Abdlrahman,, Abdlrahman Y.A. (2011) Insect herbivores and neighbourhood effects in plant communities of Al Jabal Al Akhdar, Libya. PhD thesis, University of Nottingham.
Neighbouring plants in the locale of an individual plant may help or hinder it in the task of defence against herbivores, depending on their levels of defence (chemical or physical), and their interactions with potential herbivores. Such ‘neighborhood effects’ are part of the complex network of species interactions that structure ecological communities. This thesis sets out to test whether there are neighbourhood effects on insect herbivory among the plants of the Al Jabal Al Akhdar region of Libya. Having chosen to concentrate on the two main species of three study sites, Juniperus phoenicea and Pistacia atlantica, nine plots were mapped in detail and the insect herbivores sampled from focal plants, and then from all plants. Leaves were sampled for chemical analysis of their phenol (tannin) content.
The set of insect herbivores collected from plants in the plots were identified to species using the expertise of the staff of the Natural History Museum in London. Some insects recorded are new to Libya, and there are several species not previously recorded as feeding on either of the two plant species studied.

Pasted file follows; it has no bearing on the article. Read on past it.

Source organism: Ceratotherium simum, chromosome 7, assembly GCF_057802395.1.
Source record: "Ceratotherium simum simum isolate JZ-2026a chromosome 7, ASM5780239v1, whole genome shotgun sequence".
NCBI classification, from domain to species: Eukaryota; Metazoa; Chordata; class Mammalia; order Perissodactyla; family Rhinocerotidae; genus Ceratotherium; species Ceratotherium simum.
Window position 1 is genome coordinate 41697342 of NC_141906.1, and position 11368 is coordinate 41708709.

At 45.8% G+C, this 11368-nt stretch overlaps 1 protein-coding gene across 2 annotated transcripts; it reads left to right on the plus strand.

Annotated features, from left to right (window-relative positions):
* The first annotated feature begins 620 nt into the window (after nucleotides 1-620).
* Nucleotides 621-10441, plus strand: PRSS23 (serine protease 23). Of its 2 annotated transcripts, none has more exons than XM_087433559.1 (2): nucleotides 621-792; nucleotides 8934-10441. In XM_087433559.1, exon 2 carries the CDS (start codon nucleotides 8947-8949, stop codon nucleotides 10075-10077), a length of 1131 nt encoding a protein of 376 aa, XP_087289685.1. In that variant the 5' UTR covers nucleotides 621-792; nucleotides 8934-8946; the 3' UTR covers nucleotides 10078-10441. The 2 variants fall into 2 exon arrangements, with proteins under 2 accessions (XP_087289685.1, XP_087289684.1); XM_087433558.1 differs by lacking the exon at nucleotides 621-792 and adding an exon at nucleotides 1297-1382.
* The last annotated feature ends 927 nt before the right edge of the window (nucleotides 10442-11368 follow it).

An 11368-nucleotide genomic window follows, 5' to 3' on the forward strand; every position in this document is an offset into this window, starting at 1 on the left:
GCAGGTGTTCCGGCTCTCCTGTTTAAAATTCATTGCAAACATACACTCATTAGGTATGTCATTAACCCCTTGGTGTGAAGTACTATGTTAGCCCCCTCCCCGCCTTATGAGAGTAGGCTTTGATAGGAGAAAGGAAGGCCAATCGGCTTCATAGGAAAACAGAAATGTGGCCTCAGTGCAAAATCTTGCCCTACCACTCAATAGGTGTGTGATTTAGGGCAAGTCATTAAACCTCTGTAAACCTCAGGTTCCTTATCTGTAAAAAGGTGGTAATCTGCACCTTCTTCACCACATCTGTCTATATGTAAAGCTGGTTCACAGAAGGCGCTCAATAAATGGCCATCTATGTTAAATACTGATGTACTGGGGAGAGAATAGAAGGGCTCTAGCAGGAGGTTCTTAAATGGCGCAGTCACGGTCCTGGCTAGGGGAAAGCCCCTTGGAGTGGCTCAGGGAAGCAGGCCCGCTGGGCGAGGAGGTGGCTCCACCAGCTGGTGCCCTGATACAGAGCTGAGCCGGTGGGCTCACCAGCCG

Tannin levels were much higher in Pistacia than in Juniperus, and there were effects of elevation as well: plants from middle elevation plots had the highest levels, while those from the lowest elevation at the coast had the lowest levels of tannins.
There were clear effects of neighbouring plants on the insects of individual plants, in both Pistacia and Juniperus. These were much more complex effects in Pistacia, but both sets of predictors of insect herbivore density or species richness contained clear signs of neighbourhood effects, where the existence of close neighbours reduced the herbivore load on individual plants. There were no signs of any protective neighbourhood effects of tannin levels.
Thus in the plant communities of Al Jabal Al Akhdar, associational avoidance appears to be the major mechanism of neighbourhood effects, rather than associational resistance.
|Item Type:||Thesis (PhD)|
|Faculties/Schools:||UK Campuses > Faculty of Medicine and Health Sciences > School of Biology|
|Deposited By:||Dr Abdlrahman Abdlrahman|
|Deposited On:||26 Mar 2012 15:03|
|Last Modified:||26 Mar 2012 15:03|
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